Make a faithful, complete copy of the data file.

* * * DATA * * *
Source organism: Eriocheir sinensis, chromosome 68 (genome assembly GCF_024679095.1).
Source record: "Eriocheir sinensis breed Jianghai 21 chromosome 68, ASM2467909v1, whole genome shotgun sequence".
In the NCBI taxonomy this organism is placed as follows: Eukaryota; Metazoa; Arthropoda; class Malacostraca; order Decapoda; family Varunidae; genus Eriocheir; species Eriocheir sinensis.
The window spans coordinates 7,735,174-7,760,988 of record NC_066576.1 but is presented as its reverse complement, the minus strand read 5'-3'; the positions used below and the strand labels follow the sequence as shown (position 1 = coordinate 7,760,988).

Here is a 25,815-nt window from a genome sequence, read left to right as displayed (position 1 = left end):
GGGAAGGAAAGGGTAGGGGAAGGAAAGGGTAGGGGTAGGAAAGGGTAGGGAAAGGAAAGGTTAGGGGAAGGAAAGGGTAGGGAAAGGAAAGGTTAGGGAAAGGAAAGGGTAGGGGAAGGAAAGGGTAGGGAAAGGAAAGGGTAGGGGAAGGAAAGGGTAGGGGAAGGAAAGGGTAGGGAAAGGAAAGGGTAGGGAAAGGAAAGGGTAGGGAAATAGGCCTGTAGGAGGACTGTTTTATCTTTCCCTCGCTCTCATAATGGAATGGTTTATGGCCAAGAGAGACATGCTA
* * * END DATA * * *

Source organism: Eriocheir sinensis, chromosome 68 (genome assembly GCF_024679095.1).
Source record: "Eriocheir sinensis breed Jianghai 21 chromosome 68, ASM2467909v1, whole genome shotgun sequence".
In the NCBI taxonomy this organism is placed as follows: Eukaryota; Metazoa; Arthropoda; class Malacostraca; order Decapoda; family Varunidae; genus Eriocheir; species Eriocheir sinensis.
The window spans coordinates 7,735,174-7,760,988 of record NC_066576.1 but is presented as its reverse complement, the minus strand read 5'-3'; the positions used below and the strand labels follow the sequence as shown (position 1 = coordinate 7,760,988).

Here is a 25,815-nt window from a genome sequence, read left to right as displayed (position 1 = left end):
GGGAAGGAAAGGGTAGGGGAAGGAAAGGGTAGGGGTAGGAAAGGGTAGGGAAAGGAAAGGTTAGGGGAAGGAAAGGGTAGGGAAAGGAAAGGTTAGGGAAAGGAAAGGGTAGGGGAAGGAAAGGGTAGGGAAAGGAAAGGGTAGGGGAAGGAAAGGGTAGGGGAAGGAAAGGGTAGGGAAAGGAAAGGGTAGGGAAAGGAAAGGGTAGGGAAATAGGCCTGTAGGAGGACTGTTTTATCTTTCCCTCGCTCTCATAATGGAATGGTTTATGGCCAAGAGAGACATGCTA